WA: The bold new world of biochar
Shea, S. (2010). WA: The bold new world of Biochar. Australian Forest Grower, 33(1), 28-29.
Despite major advances in forest science over the past 30 years, it’s still not possible to fully capitalise on the comparative advantage that tree crops have – the ability of trees to capture solar energy very efficiently and store it. While most treegrowers and AFG members are fully fledged believers of the “wood is good” creed, frustratingly, timber does not travel well and it’s expensive to harvest and to use the whole tree. Even when trees are grown for woodchips, a significant proportion of the biomass produced by the miracle of photosynthesis is left on the ground to rot and eventually return as carbon dioxide to the atmosphere. We are also constrained from planting trees in many sites because the scale of planting is too small to be economic and the distance too far from processing sites.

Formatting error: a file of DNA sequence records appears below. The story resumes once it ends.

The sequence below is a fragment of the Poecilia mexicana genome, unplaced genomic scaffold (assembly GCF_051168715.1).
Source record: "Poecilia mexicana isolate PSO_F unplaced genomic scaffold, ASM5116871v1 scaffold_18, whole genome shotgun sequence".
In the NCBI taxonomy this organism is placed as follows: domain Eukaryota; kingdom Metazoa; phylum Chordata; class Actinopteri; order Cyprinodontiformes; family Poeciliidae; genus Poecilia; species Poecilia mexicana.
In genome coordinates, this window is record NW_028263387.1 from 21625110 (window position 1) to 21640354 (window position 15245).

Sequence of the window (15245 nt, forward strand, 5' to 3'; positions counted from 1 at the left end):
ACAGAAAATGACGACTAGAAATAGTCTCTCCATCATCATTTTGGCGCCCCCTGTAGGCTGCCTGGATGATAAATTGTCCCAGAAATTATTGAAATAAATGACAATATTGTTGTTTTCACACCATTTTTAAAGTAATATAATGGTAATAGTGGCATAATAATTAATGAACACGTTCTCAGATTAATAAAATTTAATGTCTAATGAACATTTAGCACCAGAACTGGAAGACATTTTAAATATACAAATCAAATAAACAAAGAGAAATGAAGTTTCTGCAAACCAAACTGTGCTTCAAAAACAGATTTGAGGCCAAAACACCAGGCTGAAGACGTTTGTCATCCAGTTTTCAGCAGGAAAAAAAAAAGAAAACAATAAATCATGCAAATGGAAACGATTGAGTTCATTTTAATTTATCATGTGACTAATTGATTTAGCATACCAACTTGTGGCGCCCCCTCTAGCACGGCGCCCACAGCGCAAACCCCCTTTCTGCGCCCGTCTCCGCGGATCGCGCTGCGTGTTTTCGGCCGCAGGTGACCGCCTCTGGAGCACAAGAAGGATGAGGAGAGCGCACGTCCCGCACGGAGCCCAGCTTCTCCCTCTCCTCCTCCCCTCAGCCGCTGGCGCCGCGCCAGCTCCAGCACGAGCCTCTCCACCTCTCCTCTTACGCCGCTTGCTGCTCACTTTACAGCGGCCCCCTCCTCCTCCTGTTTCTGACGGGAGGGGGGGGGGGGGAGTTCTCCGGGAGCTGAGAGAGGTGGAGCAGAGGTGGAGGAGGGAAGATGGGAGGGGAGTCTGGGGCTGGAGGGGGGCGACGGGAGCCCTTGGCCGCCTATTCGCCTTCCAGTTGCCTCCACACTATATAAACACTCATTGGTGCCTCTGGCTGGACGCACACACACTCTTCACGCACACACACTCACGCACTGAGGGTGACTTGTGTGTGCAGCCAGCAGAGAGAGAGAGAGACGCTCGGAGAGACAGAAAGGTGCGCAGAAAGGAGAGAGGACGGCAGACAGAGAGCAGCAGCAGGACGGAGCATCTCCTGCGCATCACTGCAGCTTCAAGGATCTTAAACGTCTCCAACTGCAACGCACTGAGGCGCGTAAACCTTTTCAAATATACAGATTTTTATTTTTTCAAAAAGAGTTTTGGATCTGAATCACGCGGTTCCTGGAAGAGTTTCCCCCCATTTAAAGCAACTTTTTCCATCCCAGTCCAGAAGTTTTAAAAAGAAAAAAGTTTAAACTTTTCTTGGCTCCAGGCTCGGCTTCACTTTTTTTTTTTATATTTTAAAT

But the move towards a carbon economy, together with the invention of a new pyrolysis technology, we believe holds the potential to overcome tree crops’ natural disadvantages and revolutionise forestry enterprises throughout regional Australia, as well as all other industries that produce waste as biomass. Breakthrough pyrolysis technology has been invented and patented by the Crucible Carbon Group Pty Ltd based in Newcastle, Australia. The process has low capital and operating costs and is clean, safe and very efficient.